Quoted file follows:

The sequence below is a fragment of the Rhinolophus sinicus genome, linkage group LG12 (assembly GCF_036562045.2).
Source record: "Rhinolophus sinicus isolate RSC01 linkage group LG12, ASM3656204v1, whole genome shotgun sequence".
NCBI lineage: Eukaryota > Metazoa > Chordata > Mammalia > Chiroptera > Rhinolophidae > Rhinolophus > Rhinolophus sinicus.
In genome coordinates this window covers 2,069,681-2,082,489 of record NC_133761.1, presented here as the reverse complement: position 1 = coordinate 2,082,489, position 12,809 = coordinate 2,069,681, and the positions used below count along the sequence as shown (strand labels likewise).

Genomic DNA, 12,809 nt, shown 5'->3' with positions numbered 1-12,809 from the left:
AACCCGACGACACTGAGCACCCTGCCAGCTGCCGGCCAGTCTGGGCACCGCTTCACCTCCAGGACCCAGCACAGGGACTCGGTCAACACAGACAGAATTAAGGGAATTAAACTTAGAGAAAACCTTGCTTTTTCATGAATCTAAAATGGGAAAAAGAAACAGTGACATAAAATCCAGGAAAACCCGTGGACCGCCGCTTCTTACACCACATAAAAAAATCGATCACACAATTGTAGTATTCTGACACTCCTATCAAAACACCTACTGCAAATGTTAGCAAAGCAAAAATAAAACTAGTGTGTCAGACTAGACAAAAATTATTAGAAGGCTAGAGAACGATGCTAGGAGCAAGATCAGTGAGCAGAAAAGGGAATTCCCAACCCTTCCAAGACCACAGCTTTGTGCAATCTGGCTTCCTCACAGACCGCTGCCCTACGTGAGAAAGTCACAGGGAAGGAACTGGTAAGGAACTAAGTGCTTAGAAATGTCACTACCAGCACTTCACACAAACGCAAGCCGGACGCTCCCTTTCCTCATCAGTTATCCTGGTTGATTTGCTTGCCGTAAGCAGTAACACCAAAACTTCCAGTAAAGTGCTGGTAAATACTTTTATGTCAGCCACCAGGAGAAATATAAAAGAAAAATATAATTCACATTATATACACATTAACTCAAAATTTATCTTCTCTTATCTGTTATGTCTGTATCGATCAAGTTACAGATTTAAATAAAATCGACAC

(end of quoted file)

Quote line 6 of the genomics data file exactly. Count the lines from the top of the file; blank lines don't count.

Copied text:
AACCCGACGACACTGAGCACCCTGCCAGCTGCCGGCCAGTCTGGGCACCGCTTCACCTCCAGGACCCAGCACAGGGACTCGGTCAACACAGACAGAATTAAGGGAATTAAACTTAGAGAAAACCTTGCTTTTTCATGAATCTAAAATGGGAAAAAGAAACAGTGACATAAAATCCAGGAAAACCCGTGGACCGCCGCTTCTTACACCACATAAAAAAATCGATCACACAATTGTAGTATTCTGACACTCCTATCAAAACACCTACTGCAAATGTTAGCAAAGCAAAAATAAAACTAGTGTGTCAGACTAGACAAAAATTATTAGAAGGCTAGAGAACGATGCTAGGAGCAAGATCAGTGAGCAGAAAAGGGAATTCCCAACCCTTCCAAGACCACAGCTTTGTGCAATCTGGCTTCCTCACAGACCGCTGCCCTACGTGAGAAAGTCACAGGGAAGGAACTGGTAAGGAACTAAGTGCTTAGAAATGTCACTACCAGCACTTCACACAAACGCAAGCCGGACGCTCCCTTTCCTCATCAGTTATCCTGGTTGATTTGCTTGCCGTAAGCAGTAACACCAAAACTTCCAGTAAAGTGCTGGTAAATACTTTTATGTCAGCCACCAGGAGAAATATAAAAGAAAAATATAATTCACATTATATACACATTAACTCAAAATTTATCTTCTCTTATCTGTTATGTCTGTATCGATCAAGTTACAGATTTAAATAAAATCGACAC